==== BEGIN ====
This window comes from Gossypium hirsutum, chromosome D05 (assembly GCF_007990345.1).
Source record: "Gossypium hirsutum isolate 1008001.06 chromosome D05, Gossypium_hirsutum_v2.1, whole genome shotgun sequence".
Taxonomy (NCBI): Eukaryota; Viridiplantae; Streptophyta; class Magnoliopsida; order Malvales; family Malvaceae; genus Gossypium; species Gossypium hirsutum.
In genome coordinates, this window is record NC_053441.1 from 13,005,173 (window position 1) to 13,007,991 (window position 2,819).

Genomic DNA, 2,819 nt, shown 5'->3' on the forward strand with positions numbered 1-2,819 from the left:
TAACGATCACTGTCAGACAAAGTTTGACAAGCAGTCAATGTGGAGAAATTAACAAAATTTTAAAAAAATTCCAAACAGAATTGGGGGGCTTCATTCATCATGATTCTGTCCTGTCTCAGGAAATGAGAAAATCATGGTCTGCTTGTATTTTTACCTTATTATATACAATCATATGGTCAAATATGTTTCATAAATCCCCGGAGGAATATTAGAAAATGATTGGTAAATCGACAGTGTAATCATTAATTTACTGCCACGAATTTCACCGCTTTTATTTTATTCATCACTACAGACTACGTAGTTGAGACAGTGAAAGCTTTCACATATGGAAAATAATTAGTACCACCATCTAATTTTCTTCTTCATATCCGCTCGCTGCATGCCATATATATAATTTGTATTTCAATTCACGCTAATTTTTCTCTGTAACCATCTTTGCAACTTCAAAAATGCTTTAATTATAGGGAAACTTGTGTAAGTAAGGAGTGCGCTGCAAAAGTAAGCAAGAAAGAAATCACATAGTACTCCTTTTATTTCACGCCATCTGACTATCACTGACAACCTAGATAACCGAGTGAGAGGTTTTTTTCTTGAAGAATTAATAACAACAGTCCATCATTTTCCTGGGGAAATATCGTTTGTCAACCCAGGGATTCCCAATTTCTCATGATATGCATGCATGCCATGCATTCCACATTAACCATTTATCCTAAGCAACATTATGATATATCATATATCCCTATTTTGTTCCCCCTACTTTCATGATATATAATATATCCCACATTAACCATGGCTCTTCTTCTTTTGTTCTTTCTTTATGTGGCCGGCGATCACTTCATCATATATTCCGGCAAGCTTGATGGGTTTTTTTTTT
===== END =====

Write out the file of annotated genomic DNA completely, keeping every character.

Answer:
This window comes from Gossypium hirsutum, chromosome D05 (assembly GCF_007990345.1).
Source record: "Gossypium hirsutum isolate 1008001.06 chromosome D05, Gossypium_hirsutum_v2.1, whole genome shotgun sequence".
Taxonomy (NCBI): Eukaryota; Viridiplantae; Streptophyta; class Magnoliopsida; order Malvales; family Malvaceae; genus Gossypium; species Gossypium hirsutum.
In genome coordinates, this window is record NC_053441.1 from 13,005,173 (window position 1) to 13,007,991 (window position 2,819).

Genomic DNA, 2,819 nt, shown 5'->3' on the forward strand with positions numbered 1-2,819 from the left:
TAACGATCACTGTCAGACAAAGTTTGACAAGCAGTCAATGTGGAGAAATTAACAAAATTTTAAAAAAATTCCAAACAGAATTGGGGGGCTTCATTCATCATGATTCTGTCCTGTCTCAGGAAATGAGAAAATCATGGTCTGCTTGTATTTTTACCTTATTATATACAATCATATGGTCAAATATGTTTCATAAATCCCCGGAGGAATATTAGAAAATGATTGGTAAATCGACAGTGTAATCATTAATTTACTGCCACGAATTTCACCGCTTTTATTTTATTCATCACTACAGACTACGTAGTTGAGACAGTGAAAGCTTTCACATATGGAAAATAATTAGTACCACCATCTAATTTTCTTCTTCATATCCGCTCGCTGCATGCCATATATATAATTTGTATTTCAATTCACGCTAATTTTTCTCTGTAACCATCTTTGCAACTTCAAAAATGCTTTAATTATAGGGAAACTTGTGTAAGTAAGGAGTGCGCTGCAAAAGTAAGCAAGAAAGAAATCACATAGTACTCCTTTTATTTCACGCCATCTGACTATCACTGACAACCTAGATAACCGAGTGAGAGGTTTTTTTCTTGAAGAATTAATAACAACAGTCCATCATTTTCCTGGGGAAATATCGTTTGTCAACCCAGGGATTCCCAATTTCTCATGATATGCATGCATGCCATGCATTCCACATTAACCATTTATCCTAAGCAACATTATGATATATCATATATCCCTATTTTGTTCCCCCTACTTTCATGATATATAATATATCCCACATTAACCATGGCTCTTCTTCTTTTGTTCTTTCTTTATGTGGCCGGCGATCACTTCATCATATATTCCGGCAAGCTTGATGGGTTTTTTTTTT